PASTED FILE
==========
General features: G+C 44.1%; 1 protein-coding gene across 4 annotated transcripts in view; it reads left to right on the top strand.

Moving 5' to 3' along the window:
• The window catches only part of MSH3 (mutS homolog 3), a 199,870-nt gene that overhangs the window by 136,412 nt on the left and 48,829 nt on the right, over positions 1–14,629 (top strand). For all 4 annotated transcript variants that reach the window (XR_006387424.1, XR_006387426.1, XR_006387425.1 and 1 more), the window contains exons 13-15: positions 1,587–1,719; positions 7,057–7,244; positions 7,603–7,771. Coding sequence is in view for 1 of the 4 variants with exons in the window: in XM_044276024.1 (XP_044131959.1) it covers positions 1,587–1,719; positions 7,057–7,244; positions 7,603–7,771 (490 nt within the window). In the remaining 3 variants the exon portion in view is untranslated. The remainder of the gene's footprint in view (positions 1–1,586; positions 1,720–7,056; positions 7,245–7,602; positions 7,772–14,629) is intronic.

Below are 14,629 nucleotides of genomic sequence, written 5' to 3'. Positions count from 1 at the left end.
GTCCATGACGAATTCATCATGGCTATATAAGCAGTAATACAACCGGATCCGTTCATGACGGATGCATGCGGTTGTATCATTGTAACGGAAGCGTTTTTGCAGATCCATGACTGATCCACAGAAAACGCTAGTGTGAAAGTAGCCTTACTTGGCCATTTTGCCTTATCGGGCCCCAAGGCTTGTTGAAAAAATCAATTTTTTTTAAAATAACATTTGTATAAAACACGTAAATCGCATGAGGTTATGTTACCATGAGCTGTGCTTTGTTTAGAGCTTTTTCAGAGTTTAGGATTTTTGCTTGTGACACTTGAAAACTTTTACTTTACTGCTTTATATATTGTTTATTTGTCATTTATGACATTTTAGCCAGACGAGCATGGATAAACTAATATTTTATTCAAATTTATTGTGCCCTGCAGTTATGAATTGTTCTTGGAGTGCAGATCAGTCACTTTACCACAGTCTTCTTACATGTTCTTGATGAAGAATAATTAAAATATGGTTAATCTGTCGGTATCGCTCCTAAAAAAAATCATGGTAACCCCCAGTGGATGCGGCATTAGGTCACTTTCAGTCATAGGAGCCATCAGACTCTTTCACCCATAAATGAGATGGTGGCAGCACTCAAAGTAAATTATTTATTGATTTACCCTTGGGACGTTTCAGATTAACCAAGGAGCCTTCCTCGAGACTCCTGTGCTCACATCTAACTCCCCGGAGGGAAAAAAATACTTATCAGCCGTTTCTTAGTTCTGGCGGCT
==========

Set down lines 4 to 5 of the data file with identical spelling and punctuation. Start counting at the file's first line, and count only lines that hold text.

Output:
Below are 14,629 nucleotides of genomic sequence, written 5' to 3'. Positions count from 1 at the left end.
GTCCATGACGAATTCATCATGGCTATATAAGCAGTAATACAACCGGATCCGTTCATGACGGATGCATGCGGTTGTATCATTGTAACGGAAGCGTTTTTGCAGATCCATGACTGATCCACAGAAAACGCTAGTGTGAAAGTAGCCTTACTTGGCCATTTTGCCTTATCGGGCCCCAAGGCTTGTTGAAAAAATCAATTTTTTTTAAAATAACATTTGTATAAAACACGTAAATCGCATGAGGTTATGTTACCATGAGCTGTGCTTTGTTTAGAGCTTTTTCAGAGTTTAGGATTTTTGCTTGTGACACTTGAAAACTTTTACTTTACTGCTTTATATATTGTTTATTTGTCATTTATGACATTTTAGCCAGACGAGCATGGATAAACTAATATTTTATTCAAATTTATTGTGCCCTGCAGTTATGAATTGTTCTTGGAGTGCAGATCAGTCACTTTACCACAGTCTTCTTACATGTTCTTGATGAAGAATAATTAAAATATGGTTAATCTGTCGGTATCGCTCCTAAAAAAAATCATGGTAACCCCCAGTGGATGCGGCATTAGGTCACTTTCAGTCATAGGAGCCATCAGACTCTTTCACCCATAAATGAGATGGTGGCAGCACTCAAAGTAAATTATTTATTGATTTACCCTTGGGACGTTTCAGATTAACCAAGGAGCCTTCCTCGAGACTCCTGTGCTCACATCTAACTCCCCGGAGGGAAAAAAATACTTATCAGCCGTTTCTTAGTTCTGGCGGCT